If a person is seriously injured or killed while using a product, the safety of that product should be questioned. Unless injuries and their causes are studied, society will fail to produce safer products. Equally, just the fact that someone is injured doesn’t necessarily indicate that a defective product is being made and sold.
Nearly every state, including Georgia, has laws for all-terrain vehicle use, equipment and operation, but in few states are these laws applied to golf carts. If the driver makes a sudden turn in a golf cart, there are no passive restraints to protect the passenger, no handle to grab during the turn.
This danger was tragically demonstrated in one recent case in which a 50-year-old Georgia woman golf cart passenger lost her life when a sharp left turn caused her to fall out of her vehicle. She sustained severe head trauma after falling onto concrete and died later at the hospital. The golf cart fatality on Fripp Island, South Carolina, came on the heels of a 2011 death in Sun City Hilton Head, and a deadly 2008 incident on Daufuskie Island, both of which involved sharp left turns ejecting cart passengers.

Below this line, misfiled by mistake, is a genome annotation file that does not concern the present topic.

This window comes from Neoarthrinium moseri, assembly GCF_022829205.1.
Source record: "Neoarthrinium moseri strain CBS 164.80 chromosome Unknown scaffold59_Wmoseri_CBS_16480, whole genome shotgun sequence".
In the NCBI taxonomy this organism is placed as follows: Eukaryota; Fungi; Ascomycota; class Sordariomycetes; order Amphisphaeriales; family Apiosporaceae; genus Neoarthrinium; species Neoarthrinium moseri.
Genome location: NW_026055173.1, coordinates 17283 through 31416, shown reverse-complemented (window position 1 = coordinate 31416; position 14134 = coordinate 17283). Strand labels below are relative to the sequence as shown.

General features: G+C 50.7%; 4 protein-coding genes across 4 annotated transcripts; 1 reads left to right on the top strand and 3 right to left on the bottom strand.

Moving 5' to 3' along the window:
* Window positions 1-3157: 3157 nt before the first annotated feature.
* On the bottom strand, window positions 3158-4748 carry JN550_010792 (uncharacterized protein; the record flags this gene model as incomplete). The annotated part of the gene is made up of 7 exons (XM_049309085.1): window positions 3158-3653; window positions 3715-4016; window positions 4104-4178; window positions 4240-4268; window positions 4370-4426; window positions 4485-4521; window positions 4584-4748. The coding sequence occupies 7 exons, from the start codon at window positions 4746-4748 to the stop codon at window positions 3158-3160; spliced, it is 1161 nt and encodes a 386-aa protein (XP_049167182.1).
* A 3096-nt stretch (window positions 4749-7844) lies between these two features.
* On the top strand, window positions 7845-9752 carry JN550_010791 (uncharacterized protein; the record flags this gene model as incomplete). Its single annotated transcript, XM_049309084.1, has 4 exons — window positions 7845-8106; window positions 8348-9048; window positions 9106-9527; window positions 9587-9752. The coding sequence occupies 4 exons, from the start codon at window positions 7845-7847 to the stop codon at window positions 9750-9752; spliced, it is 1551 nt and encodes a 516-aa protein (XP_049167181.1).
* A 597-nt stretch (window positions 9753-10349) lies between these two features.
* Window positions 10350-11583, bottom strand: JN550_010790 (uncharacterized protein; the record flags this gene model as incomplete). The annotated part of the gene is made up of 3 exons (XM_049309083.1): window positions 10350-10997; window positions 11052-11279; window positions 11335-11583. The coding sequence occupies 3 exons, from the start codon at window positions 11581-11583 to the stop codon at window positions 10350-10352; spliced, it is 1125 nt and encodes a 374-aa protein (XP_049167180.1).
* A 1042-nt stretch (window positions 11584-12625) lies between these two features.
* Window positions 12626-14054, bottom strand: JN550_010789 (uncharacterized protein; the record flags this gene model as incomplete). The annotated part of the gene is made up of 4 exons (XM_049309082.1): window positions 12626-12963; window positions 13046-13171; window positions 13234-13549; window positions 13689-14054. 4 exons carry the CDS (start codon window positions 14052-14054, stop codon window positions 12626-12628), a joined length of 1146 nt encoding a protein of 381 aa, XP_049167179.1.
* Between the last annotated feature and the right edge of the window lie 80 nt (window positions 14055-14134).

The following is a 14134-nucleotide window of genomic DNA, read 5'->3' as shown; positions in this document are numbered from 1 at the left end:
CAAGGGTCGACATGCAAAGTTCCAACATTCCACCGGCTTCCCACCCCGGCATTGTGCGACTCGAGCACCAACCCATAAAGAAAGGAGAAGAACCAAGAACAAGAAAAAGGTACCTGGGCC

Injuries suffered during recreation can be just as disabling or deadly as those at work. Perhaps, in the interest of preventing injuries and fatalities, we should ask if golf carts can and should be made safer. Manufacturers ought to be held responsible for harm caused by their dangerous or defective products, whether or not they are negligent in producing them. And anyone injured by a dangerous product has a right to compensation from the manufacturer.
Source: The Island Packet, “Policies revisited after Ga. woman dies in Fripp golf cart crash,” Patrick Donohue, The Beaufort Gazette, Sept. 3, 2012